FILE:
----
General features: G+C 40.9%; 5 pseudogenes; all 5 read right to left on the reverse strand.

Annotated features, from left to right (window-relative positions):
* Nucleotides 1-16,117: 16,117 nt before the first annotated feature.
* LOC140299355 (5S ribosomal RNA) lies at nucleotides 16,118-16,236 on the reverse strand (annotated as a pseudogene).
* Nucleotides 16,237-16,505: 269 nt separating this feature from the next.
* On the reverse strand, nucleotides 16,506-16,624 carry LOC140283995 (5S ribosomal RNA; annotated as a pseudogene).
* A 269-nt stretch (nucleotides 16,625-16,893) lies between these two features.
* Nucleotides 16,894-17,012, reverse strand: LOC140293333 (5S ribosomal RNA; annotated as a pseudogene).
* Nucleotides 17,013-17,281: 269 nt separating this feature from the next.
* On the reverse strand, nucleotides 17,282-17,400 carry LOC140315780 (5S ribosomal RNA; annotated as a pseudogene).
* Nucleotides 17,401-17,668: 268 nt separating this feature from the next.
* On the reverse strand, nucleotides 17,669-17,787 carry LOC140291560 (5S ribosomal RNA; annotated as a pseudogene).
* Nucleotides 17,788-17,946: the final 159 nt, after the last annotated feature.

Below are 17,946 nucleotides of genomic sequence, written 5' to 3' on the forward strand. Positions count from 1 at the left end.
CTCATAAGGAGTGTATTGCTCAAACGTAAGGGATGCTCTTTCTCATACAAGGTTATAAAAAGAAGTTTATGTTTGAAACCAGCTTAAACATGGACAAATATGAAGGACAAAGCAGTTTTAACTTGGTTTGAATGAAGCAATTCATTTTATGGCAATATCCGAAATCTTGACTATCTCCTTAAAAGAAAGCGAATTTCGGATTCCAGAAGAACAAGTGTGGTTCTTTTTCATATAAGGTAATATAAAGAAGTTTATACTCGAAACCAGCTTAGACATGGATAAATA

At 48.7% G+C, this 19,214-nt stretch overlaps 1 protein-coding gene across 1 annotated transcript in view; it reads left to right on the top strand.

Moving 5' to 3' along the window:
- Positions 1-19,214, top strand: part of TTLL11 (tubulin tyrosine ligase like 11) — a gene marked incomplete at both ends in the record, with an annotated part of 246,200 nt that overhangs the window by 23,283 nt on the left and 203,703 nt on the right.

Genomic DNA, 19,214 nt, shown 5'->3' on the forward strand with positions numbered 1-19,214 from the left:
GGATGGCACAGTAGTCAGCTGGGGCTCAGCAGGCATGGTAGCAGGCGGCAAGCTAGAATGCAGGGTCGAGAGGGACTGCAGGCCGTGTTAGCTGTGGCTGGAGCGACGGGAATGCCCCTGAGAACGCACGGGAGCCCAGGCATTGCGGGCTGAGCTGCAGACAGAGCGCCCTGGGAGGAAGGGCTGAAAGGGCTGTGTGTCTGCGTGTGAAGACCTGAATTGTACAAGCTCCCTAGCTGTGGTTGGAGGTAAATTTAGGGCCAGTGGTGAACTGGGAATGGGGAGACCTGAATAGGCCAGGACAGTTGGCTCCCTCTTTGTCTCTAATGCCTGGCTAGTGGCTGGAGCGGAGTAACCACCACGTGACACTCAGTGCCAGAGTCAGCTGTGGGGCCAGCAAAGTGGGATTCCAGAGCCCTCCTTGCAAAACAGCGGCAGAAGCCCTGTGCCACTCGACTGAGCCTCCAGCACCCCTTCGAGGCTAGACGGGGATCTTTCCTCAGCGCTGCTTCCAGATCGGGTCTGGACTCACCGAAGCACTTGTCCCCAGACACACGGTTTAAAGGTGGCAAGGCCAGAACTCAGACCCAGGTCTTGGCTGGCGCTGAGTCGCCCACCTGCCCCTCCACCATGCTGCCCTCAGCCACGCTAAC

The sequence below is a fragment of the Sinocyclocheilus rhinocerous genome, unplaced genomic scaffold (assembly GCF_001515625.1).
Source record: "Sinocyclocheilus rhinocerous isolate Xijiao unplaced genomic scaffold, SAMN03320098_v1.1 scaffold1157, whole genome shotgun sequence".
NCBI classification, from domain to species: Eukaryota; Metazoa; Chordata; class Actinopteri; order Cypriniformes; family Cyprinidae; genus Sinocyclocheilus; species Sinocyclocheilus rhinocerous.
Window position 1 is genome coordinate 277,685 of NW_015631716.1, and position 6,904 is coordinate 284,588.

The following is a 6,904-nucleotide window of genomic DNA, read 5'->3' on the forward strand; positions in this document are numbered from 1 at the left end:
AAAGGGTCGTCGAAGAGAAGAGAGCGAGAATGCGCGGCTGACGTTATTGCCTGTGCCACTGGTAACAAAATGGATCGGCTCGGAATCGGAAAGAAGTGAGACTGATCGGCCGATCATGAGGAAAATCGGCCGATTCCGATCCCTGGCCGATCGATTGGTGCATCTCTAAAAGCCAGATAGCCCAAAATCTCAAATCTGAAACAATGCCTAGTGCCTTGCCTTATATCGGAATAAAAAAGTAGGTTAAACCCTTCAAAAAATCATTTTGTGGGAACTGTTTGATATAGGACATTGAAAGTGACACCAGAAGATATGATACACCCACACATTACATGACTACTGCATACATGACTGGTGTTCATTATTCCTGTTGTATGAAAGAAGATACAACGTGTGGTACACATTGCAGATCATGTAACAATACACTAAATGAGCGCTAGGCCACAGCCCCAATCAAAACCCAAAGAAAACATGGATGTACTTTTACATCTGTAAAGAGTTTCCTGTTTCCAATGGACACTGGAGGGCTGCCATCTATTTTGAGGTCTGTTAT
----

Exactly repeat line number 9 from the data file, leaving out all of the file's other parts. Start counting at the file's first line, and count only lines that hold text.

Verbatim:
* Nucleotides 17,013-17,281: 269 nt separating this feature from the next.